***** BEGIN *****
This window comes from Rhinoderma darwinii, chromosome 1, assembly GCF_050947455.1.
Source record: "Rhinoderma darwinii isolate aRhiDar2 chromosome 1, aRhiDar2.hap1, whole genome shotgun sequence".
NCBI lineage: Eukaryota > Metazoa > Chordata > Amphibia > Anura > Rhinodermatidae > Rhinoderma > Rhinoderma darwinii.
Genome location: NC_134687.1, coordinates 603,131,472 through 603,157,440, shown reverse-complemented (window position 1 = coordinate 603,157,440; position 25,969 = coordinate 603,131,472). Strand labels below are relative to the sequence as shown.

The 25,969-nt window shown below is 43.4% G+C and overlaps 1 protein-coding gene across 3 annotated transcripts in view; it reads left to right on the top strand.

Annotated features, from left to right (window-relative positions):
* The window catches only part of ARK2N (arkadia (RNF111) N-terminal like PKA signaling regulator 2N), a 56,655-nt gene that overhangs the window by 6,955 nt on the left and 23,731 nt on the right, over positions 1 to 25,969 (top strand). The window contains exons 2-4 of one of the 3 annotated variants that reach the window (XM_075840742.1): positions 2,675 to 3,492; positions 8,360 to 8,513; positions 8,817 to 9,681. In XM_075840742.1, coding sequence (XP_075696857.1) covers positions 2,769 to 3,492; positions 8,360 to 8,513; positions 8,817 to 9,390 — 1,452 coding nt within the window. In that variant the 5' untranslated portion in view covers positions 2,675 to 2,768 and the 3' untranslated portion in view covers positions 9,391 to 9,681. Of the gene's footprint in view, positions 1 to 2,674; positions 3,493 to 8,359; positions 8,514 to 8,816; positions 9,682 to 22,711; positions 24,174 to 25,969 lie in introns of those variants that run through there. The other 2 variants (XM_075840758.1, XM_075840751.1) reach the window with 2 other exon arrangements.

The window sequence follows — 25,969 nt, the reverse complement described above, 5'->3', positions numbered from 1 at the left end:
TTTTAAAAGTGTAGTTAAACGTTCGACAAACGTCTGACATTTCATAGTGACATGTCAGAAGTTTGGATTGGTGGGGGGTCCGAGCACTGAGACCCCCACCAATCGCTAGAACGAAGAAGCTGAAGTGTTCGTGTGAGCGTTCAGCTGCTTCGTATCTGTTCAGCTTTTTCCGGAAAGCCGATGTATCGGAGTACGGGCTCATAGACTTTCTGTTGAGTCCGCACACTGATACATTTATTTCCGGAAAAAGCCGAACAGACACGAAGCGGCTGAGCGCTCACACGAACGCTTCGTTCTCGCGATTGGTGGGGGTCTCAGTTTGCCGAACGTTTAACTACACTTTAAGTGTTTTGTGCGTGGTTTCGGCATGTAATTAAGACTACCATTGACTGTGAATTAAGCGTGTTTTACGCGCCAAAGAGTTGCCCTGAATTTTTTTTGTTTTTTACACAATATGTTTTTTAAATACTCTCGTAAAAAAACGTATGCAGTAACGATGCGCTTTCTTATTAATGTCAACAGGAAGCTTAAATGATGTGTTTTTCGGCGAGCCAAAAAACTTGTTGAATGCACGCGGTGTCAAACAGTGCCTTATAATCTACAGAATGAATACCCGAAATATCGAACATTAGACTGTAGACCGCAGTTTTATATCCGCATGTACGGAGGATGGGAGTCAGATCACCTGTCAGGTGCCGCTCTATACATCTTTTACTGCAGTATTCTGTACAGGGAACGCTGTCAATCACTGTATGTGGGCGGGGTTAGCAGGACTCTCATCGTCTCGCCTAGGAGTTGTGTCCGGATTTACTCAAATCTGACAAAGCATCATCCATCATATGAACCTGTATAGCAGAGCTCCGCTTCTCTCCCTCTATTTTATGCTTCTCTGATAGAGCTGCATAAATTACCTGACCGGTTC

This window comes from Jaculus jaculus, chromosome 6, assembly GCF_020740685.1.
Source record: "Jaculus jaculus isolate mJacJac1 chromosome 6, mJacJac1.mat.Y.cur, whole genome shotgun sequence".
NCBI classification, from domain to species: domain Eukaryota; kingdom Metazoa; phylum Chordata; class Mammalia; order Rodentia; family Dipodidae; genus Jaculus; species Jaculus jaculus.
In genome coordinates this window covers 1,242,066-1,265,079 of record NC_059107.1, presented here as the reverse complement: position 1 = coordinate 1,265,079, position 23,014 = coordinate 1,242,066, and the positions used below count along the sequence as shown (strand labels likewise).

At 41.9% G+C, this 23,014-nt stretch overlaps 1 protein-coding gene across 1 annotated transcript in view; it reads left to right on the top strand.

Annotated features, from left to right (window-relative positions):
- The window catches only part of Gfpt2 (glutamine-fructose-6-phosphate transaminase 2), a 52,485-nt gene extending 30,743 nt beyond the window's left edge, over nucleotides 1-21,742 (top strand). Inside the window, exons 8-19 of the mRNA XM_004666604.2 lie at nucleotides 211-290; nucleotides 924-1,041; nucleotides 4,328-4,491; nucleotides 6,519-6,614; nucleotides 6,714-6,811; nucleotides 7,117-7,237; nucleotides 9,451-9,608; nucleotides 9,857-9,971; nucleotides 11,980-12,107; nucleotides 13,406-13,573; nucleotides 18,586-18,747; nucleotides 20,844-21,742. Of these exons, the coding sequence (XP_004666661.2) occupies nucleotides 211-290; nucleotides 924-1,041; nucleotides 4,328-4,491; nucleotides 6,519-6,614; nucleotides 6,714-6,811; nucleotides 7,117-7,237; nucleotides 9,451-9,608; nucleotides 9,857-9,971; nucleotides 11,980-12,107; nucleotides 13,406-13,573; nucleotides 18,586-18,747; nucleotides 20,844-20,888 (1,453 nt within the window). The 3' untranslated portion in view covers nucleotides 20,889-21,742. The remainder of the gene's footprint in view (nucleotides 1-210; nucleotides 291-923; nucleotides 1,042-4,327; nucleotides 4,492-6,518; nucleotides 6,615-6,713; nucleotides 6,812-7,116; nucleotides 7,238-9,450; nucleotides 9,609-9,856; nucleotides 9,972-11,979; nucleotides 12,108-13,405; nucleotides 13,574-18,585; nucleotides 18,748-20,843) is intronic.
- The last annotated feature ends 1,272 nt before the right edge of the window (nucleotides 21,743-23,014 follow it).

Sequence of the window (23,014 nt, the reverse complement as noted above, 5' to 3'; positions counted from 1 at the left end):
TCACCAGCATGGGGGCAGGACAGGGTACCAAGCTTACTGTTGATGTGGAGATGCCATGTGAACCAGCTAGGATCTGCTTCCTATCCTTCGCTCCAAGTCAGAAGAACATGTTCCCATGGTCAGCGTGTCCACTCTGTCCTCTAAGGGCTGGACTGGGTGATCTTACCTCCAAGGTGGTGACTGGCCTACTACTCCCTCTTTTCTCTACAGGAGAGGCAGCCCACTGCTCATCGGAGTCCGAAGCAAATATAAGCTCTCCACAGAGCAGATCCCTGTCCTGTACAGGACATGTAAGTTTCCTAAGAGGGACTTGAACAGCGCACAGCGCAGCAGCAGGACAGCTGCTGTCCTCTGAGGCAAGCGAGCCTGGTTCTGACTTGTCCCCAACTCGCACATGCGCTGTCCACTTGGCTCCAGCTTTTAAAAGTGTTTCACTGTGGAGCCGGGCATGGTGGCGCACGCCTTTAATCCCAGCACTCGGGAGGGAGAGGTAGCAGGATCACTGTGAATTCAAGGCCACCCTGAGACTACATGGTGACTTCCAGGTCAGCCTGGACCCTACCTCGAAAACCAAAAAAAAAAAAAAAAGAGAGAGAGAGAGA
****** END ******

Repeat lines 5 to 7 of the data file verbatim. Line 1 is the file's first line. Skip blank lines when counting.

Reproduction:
The 25,969-nt window shown below is 43.4% G+C and overlaps 1 protein-coding gene across 3 annotated transcripts in view; it reads left to right on the top strand.

Annotated features, from left to right (window-relative positions):
* The window catches only part of ARK2N (arkadia (RNF111) N-terminal like PKA signaling regulator 2N), a 56,655-nt gene that overhangs the window by 6,955 nt on the left and 23,731 nt on the right, over positions 1 to 25,969 (top strand). The window contains exons 2-4 of one of the 3 annotated variants that reach the window (XM_075840742.1): positions 2,675 to 3,492; positions 8,360 to 8,513; positions 8,817 to 9,681. In XM_075840742.1, coding sequence (XP_075696857.1) covers positions 2,769 to 3,492; positions 8,360 to 8,513; positions 8,817 to 9,390 — 1,452 coding nt within the window. In that variant the 5' untranslated portion in view covers positions 2,675 to 2,768 and the 3' untranslated portion in view covers positions 9,391 to 9,681. Of the gene's footprint in view, positions 1 to 2,674; positions 3,493 to 8,359; positions 8,514 to 8,816; positions 9,682 to 22,711; positions 24,174 to 25,969 lie in introns of those variants that run through there. The other 2 variants (XM_075840758.1, XM_075840751.1) reach the window with 2 other exon arrangements.